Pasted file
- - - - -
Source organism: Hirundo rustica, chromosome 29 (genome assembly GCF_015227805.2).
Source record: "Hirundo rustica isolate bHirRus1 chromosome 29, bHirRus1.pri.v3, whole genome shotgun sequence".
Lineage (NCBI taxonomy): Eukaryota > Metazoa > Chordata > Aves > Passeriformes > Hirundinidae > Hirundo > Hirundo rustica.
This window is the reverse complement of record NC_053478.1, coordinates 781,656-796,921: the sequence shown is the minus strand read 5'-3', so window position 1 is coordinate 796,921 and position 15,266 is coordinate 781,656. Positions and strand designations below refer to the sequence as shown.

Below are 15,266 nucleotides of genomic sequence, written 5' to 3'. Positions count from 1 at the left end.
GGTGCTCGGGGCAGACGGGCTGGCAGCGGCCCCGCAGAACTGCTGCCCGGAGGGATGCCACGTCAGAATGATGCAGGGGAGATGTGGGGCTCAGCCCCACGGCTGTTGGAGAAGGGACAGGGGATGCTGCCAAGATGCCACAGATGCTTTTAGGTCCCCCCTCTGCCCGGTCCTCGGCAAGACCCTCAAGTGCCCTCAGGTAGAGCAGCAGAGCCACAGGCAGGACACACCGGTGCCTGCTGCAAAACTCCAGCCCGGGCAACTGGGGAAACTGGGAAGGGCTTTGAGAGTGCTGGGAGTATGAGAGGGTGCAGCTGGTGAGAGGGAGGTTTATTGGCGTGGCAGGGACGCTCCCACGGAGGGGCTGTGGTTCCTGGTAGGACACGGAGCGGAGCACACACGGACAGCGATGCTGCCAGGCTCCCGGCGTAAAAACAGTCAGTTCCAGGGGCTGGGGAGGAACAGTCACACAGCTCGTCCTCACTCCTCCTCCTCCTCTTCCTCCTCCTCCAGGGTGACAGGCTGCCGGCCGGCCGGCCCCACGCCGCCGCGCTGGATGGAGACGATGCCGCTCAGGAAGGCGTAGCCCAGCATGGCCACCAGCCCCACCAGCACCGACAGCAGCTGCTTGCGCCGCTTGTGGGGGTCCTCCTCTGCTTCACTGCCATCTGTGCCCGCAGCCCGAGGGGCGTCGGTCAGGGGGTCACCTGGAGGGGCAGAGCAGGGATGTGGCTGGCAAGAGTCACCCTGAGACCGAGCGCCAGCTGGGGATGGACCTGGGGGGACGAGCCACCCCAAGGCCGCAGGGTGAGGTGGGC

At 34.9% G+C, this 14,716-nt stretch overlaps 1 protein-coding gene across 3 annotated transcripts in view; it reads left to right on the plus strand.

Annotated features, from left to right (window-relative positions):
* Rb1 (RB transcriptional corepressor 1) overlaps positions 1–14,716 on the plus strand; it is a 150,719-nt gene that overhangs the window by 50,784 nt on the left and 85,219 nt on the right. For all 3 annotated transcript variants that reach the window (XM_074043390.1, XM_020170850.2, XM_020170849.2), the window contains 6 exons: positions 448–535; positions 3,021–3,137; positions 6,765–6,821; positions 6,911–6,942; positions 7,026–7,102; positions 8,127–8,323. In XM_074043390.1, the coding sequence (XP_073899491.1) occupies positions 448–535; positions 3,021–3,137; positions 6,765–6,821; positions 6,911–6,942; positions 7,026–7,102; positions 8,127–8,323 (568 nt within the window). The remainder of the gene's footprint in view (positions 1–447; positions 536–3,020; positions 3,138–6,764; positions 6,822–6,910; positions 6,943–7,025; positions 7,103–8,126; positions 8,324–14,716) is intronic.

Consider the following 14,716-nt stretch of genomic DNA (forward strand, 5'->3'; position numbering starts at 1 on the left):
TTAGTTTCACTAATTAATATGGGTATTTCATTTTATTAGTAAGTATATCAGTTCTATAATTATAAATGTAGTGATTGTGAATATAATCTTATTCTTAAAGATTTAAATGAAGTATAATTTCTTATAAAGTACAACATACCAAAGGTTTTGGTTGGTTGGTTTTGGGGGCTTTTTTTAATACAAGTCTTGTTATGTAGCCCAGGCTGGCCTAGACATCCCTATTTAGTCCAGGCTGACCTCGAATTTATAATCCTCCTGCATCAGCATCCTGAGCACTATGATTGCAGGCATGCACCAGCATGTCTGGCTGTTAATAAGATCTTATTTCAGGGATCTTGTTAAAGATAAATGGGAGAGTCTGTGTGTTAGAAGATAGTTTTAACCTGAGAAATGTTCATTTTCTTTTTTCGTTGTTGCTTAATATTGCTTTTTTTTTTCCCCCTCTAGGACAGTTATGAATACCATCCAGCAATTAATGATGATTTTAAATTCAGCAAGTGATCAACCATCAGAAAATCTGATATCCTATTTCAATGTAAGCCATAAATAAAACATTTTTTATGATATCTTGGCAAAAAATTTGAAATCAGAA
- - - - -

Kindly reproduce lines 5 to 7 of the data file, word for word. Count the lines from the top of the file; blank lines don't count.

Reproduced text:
Below are 15,266 nucleotides of genomic sequence, written 5' to 3'. Positions count from 1 at the left end.
GGTGCTCGGGGCAGACGGGCTGGCAGCGGCCCCGCAGAACTGCTGCCCGGAGGGATGCCACGTCAGAATGATGCAGGGGAGATGTGGGGCTCAGCCCCACGGCTGTTGGAGAAGGGACAGGGGATGCTGCCAAGATGCCACAGATGCTTTTAGGTCCCCCCTCTGCCCGGTCCTCGGCAAGACCCTCAAGTGCCCTCAGGTAGAGCAGCAGAGCCACAGGCAGGACACACCGGTGCCTGCTGCAAAACTCCAGCCCGGGCAACTGGGGAAACTGGGAAGGGCTTTGAGAGTGCTGGGAGTATGAGAGGGTGCAGCTGGTGAGAGGGAGGTTTATTGGCGTGGCAGGGACGCTCCCACGGAGGGGCTGTGGTTCCTGGTAGGACACGGAGCGGAGCACACACGGACAGCGATGCTGCCAGGCTCCCGGCGTAAAAACAGTCAGTTCCAGGGGCTGGGGAGGAACAGTCACACAGCTCGTCCTCACTCCTCCTCCTCCTCTTCCTCCTCCTCCAGGGTGACAGGCTGCCGGCCGGCCGGCCCCACGCCGCCGCGCTGGATGGAGACGATGCCGCTCAGGAAGGCGTAGCCCAGCATGGCCACCAGCCCCACCAGCACCGACAGCAGCTGCTTGCGCCGCTTGTGGGGGTCCTCCTCTGCTTCACTGCCATCTGTGCCCGCAGCCCGAGGGGCGTCGGTCAGGGGGTCACCTGGAGGGGCAGAGCAGGGATGTGGCTGGCAAGAGTCACCCTGAGACCGAGCGCCAGCTGGGGATGGACCTGGGGGGACGAGCCACCCCAAGGCCGCAGGGTGAGGTGGGC

At 34.9% G+C, this 14,716-nt stretch overlaps 1 protein-coding gene across 3 annotated transcripts in view; it reads left to right on the plus strand.